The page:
0Brendan Long7y
Inline HTML is valid in Markdown: https://daringfireball.net/projects/markdown/syntax#html It sounds like the original Markdown has some extra restrictions how you close the outermost HTML tag, but I suspect most parsers ignore that part of the "spec".
Do you know if you'll be able to maintain their familial relationships as well?
We picked Telescope because it has a threaded commenting system, as opposed to systems like Discourse.
I'm curious what plans you have re: open source accessibility on the new codebase? It might be cool to get the minimum viable version up and running, with a focus on making the documentation necessary to contribute really good, and then do a concerted push to get people to make various improvements. That may not work, but it'd be an obvious time to try for it.
Like the current codebase, it'll be hosted on github.

I started blogging recently. Some rationalists have apparently found it good. I would like to make these posts I'm writing contributions to the LessWrong project. I would like to cross-post instead of link my posts. But am only comfortable doing so under a pseudonym because of options I want to leave open for things to discuss on my blog.

I have therefore recently created this new account. I think I need 10 karma or something to post though. So, soon (TM). When I get around to posting some helpful comments to earn it.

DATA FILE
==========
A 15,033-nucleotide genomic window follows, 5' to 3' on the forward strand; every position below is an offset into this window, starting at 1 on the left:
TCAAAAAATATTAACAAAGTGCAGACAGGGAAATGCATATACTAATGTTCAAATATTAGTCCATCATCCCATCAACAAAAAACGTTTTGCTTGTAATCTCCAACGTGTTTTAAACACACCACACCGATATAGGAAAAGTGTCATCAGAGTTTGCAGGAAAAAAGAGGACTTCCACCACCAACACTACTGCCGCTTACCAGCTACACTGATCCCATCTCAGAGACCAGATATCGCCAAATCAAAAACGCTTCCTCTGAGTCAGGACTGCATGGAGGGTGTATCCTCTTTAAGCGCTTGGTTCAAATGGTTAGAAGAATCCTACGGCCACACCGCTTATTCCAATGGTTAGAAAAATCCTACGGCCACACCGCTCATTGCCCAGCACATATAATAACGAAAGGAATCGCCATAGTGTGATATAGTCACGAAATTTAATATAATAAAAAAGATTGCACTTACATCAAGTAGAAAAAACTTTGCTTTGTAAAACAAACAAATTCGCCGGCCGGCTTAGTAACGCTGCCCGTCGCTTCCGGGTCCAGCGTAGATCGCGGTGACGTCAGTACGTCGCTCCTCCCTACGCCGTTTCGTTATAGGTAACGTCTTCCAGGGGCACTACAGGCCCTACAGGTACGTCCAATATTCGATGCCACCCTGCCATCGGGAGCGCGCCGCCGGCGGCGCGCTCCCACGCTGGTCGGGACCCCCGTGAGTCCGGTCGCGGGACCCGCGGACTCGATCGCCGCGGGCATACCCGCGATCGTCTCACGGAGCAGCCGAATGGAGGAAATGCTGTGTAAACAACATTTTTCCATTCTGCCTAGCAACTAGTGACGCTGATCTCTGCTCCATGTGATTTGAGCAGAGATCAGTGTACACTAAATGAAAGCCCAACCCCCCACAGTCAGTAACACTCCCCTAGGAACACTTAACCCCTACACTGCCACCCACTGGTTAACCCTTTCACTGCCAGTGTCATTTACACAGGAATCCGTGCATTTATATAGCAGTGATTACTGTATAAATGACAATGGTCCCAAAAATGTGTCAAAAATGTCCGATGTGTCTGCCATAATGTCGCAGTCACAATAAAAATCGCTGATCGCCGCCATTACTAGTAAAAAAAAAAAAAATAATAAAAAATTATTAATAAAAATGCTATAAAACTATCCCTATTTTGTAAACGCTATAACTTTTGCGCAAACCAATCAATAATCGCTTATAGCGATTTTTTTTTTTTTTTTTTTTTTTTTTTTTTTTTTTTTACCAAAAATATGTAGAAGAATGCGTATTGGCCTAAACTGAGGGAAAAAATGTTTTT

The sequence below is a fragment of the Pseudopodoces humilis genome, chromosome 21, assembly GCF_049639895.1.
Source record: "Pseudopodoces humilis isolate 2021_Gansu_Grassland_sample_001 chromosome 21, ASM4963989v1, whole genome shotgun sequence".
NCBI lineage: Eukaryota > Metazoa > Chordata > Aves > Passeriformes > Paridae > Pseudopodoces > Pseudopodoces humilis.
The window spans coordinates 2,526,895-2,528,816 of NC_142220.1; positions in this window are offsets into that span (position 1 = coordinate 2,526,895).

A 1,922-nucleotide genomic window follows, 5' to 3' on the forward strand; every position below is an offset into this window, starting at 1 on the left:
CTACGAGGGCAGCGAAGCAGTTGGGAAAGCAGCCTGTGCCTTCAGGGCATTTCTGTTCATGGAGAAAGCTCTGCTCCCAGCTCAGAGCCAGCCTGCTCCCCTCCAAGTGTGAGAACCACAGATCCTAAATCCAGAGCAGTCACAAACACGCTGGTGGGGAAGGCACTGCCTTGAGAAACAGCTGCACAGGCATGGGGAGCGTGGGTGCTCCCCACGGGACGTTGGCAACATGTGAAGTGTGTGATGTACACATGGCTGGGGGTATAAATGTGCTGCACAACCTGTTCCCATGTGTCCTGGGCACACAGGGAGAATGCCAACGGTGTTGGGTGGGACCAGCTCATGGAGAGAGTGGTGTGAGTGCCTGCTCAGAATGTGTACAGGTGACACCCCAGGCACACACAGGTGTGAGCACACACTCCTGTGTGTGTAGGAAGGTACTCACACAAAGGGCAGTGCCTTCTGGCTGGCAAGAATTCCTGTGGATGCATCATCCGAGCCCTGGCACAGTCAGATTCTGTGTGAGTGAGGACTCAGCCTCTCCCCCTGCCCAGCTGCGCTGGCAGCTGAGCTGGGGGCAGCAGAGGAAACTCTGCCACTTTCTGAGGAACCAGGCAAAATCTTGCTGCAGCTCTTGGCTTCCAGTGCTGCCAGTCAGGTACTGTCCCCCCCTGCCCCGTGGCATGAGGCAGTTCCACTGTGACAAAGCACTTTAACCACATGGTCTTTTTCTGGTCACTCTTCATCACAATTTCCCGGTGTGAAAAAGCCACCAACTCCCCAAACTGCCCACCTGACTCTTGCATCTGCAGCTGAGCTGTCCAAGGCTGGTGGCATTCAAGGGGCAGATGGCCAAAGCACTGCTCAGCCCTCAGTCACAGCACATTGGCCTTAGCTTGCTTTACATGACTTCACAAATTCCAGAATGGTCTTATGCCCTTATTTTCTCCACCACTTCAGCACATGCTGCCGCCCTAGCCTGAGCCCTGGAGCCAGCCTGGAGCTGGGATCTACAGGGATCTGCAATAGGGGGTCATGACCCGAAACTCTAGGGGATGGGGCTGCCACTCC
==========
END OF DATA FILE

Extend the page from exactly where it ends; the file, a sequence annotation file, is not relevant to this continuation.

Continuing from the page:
It looks as if your decision to say "I will earn some karma" rather than "I am new here, please upvote this and give me some karma" has led to everyone upvoting your comment. I find this both amusing and pleasing.
With downvotes disabled, getting 10 karma is easier than ever. So one can be pretty confident about this.

I badly miss downvotes. There's a lot of stuff I think just needs to be downvoted into oblivion and things aren't going to be good until we can do that again.

I don't things were particularly good a month ago when we had downvotes.
Removing low-quality content has increasing marginal utility, like removing drains on your attention; you're not going to notice a big difference until most of the low-quality content is gone. Getting downvotes back is one tool for removing low-quality content but plausibly others are needed. It would be great if most of the posts in Discussion were high-quality, for several reasons, e.g. people feel more like Discussion is a place they could put their highest-quality content.